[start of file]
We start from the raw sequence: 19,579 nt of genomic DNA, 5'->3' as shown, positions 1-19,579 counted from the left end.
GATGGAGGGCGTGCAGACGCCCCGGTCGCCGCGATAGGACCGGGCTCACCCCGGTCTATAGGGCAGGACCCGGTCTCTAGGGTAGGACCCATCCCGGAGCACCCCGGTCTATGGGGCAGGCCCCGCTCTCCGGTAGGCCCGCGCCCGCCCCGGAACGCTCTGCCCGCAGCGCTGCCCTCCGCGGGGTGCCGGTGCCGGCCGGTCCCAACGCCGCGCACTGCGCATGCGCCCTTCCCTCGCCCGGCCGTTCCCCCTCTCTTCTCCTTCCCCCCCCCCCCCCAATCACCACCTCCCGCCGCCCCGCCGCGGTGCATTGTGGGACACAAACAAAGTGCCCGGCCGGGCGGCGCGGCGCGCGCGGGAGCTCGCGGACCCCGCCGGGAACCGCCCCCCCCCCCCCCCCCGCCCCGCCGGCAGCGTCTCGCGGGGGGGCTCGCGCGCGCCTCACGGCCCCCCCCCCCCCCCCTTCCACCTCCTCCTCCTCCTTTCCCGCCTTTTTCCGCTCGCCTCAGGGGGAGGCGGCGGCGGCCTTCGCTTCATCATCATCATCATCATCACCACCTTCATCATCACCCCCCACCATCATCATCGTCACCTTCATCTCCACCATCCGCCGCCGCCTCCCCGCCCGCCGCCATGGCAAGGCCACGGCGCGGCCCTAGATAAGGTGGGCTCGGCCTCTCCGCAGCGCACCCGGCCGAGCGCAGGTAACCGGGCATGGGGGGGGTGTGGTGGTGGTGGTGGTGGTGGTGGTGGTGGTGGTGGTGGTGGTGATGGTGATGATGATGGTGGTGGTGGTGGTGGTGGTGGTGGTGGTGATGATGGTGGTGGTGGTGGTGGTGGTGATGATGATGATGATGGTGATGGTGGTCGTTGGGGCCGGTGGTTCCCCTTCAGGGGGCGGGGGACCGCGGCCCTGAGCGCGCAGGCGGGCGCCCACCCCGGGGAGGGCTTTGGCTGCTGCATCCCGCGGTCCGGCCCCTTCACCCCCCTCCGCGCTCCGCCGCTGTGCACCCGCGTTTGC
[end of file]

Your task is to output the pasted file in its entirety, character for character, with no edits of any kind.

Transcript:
We start from the raw sequence: 19,579 nt of genomic DNA, 5'->3' as shown, positions 1-19,579 counted from the left end.
GATGGAGGGCGTGCAGACGCCCCGGTCGCCGCGATAGGACCGGGCTCACCCCGGTCTATAGGGCAGGACCCGGTCTCTAGGGTAGGACCCATCCCGGAGCACCCCGGTCTATGGGGCAGGCCCCGCTCTCCGGTAGGCCCGCGCCCGCCCCGGAACGCTCTGCCCGCAGCGCTGCCCTCCGCGGGGTGCCGGTGCCGGCCGGTCCCAACGCCGCGCACTGCGCATGCGCCCTTCCCTCGCCCGGCCGTTCCCCCTCTCTTCTCCTTCCCCCCCCCCCCCCAATCACCACCTCCCGCCGCCCCGCCGCGGTGCATTGTGGGACACAAACAAAGTGCCCGGCCGGGCGGCGCGGCGCGCGCGGGAGCTCGCGGACCCCGCCGGGAACCGCCCCCCCCCCCCCCCCCGCCCCGCCGGCAGCGTCTCGCGGGGGGGCTCGCGCGCGCCTCACGGCCCCCCCCCCCCCCCCTTCCACCTCCTCCTCCTCCTTTCCCGCCTTTTTCCGCTCGCCTCAGGGGGAGGCGGCGGCGGCCTTCGCTTCATCATCATCATCATCATCACCACCTTCATCATCACCCCCCACCATCATCATCGTCACCTTCATCTCCACCATCCGCCGCCGCCTCCCCGCCCGCCGCCATGGCAAGGCCACGGCGCGGCCCTAGATAAGGTGGGCTCGGCCTCTCCGCAGCGCACCCGGCCGAGCGCAGGTAACCGGGCATGGGGGGGGTGTGGTGGTGGTGGTGGTGGTGGTGGTGGTGGTGGTGGTGGTGGTGATGGTGATGATGATGGTGGTGGTGGTGGTGGTGGTGGTGGTGGTGATGATGGTGGTGGTGGTGGTGGTGGTGATGATGATGATGATGGTGATGGTGGTCGTTGGGGCCGGTGGTTCCCCTTCAGGGGGCGGGGGACCGCGGCCCTGAGCGCGCAGGCGGGCGCCCACCCCGGGGAGGGCTTTGGCTGCTGCATCCCGCGGTCCGGCCCCTTCACCCCCCTCCGCGCTCCGCCGCTGTGCACCCGCGTTTGC